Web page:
All You Need to Know About Insecticidal Soap
Whether you buy it premade or whip it up at home, this non-toxic solution promises to wipe out your garden pest problem—without harming the rest of your patch.
Are aphids gnawing on your heirloom roses? Are spider mites munching on your tomato plants? If garden pests are bugging you but you’re not a fan of toxic pesticides, take heart; there’s a safer fix. Insecticidal soap is a low-toxicity bug control solution favored by natural and organic gardeners because, when applied regularly, it maintains the ability to protect plants without resorting harsh chemical concoctions. Keep it “green” in the garden with this complete guide on when, where, and how to benefit from insecticidal soap.
What Exactly Is Insecticidal Soap?
The active ingredients in insecticidal soap are potassium salts of fatty acids (also known as soap salts), which are created when the chemical compound alkali mixes with the fatty acids found in natural oils, including castor oil, coconut oil, and olive oil. The resulting mixture kills soft-bodied garden pests such as aphids, mites, and mealybugs on contact—not beneficial hard-bodied insects like ladybugs and other beetles—all without leaving toxic residue in the soil! The catch: Insecticidal soap only works when wet, and loses its effectiveness after it dries.
Ready-to-Use Versus DIY
A half-dozen brands of insecticidal soap can be found at your local garden center, but you also have the option to create your own solution at home from everyday products. Since both choices have their pros and cons, it’s best to weigh them before selecting the one that’s best for your needs.
Ready-to-use insecticidal soap comes packaged in a spray bottle priced between $5 and $15 for a 32-oz. bottle depending on the brand (view example on Amazon). Many gardeners like the idea of the ready-to-use product because it’s already mixed in the correct proportions so there’s very little risk of plant damage. The bottle may be labeled as “Suitable for Organic Use,” or “Safer for Plants and Vegetables,” but if a commercial bug-killer is a true insecticidal soap, its bottle will list “potassium salts of fatty acids” or “potassium laurate” as ingredients.
Insecticidal soap also comes in a concentrated solution to be mixed with water. If you buy the concentrated solution, you’ll also need to invest in a pump sprayer (view example on Amazon), but purchasing this form can save you money in the long run. A 32-oz. bottle of concentrated solution costs between $15 and $30, but it will make five or six times as much spray as a ready-to-use product.
How To Make Your Own Insecticidal Soap
If you’re interested in saving even more money, you can make your own insecticidal soap. Just be sure to follow the recipe carefully: Using too much soap can make the solution too strong, which puts your plants at risk.
Fill a 1-gallon jug with water—either distilled or tap, as long as yours is not hard water (hard water reduces the effectiveness of insecticidal soap)—and leave a couple of inches at the top. Then add 2-½ tablespoons liquid dish soap (Dawn or liquid castile soap are good choices) and 2-½ tablespoons vegetable oil. Screw on the lid and shake the solution to distribute the ingredients, and immediately pour the solution into your spray bottle. You’ll want to shake the jug each time you refill the spray bottle in order to maintain the right ratio of ingredients and not distribute a formula that’s too light or too harsh. Likewise, give the spray bottle a good shake before you apply on any leaves.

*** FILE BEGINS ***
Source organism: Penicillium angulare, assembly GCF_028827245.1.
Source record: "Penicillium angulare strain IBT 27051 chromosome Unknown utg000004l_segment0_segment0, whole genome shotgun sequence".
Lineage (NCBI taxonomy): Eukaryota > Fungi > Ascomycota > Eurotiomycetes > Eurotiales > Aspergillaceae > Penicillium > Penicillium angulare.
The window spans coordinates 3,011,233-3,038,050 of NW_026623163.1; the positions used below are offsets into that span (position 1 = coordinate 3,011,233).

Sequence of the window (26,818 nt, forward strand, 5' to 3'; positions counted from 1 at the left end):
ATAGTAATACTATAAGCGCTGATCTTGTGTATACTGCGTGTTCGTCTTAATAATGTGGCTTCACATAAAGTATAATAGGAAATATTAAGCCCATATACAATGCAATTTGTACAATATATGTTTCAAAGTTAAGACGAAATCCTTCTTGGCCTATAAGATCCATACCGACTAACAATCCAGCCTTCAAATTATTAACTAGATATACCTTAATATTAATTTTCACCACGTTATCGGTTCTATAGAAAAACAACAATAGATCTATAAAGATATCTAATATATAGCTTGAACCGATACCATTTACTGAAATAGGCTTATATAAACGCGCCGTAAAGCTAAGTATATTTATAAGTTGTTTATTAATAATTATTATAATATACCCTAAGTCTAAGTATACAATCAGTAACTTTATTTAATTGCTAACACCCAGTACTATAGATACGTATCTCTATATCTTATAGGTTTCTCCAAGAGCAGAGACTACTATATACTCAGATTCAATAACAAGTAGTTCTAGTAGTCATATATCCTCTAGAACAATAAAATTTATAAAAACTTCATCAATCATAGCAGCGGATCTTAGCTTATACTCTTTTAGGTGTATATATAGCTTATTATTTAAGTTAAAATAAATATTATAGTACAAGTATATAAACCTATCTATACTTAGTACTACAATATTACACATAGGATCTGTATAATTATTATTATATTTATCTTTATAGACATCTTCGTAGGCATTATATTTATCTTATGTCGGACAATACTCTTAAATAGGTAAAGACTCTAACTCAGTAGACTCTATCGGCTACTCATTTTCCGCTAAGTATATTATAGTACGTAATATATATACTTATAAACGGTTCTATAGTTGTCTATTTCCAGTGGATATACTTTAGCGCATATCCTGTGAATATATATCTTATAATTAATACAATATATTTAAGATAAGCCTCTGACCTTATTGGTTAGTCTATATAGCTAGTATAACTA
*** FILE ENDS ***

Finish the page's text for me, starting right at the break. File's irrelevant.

Before You Spray, Consider Plant Sensitivity and Environmental Safety
Although insecticidal soaps are safe for many flowers and vegetables, a few plants are sensitive to the solution and can suffer leaf damage. Among the most susceptible plants are sweet pea, begonia, impatiens, azalea, and rhododendron. If it’s the first time you’ve treated a plant and you’re unsure whether it’s safe to use insecticidal soap, err on the side of caution and do a sensitivity test first. Spray the solution on just two or three leaves of the plant, and then examine the plant after 24 hours. If the leaves have wilted, do not treat the plant with insecticidal soap. But, if the leaves look just as healthy as they did before, it’s safe to spray the rest of its limbs regularly.
When used as directed, insecticidal soap will not harm pets, birds, or wildlife. That said, it presents a slight risk of toxicity to fish, so it’s not advisable to treat aquatic plants or plants near fish ponds.
Applying Insecticidal Soap
Spray an even mist of insecticidal soap where garden pests typically hide, including under leaves and on a plant’s main stem. The goal is to cover all plant surfaces with enough spray to make the leaves wet, but you don’t have to use so much that the solution drips off the leaves. And, because this mixture is entirely eco-friendly, it’s safe to spray directly onto fruits and vegetables such as peaches, apples, tomatoes, zucchini, and pumpkin.
Repeat the application process every four to seven days, as needed. Because insecticidal soap only kills insects when it’s wet, it’s a good idea to treat plants in early morning or late evening when the solution won’t evaporate as quickly as it will in the heat of the day.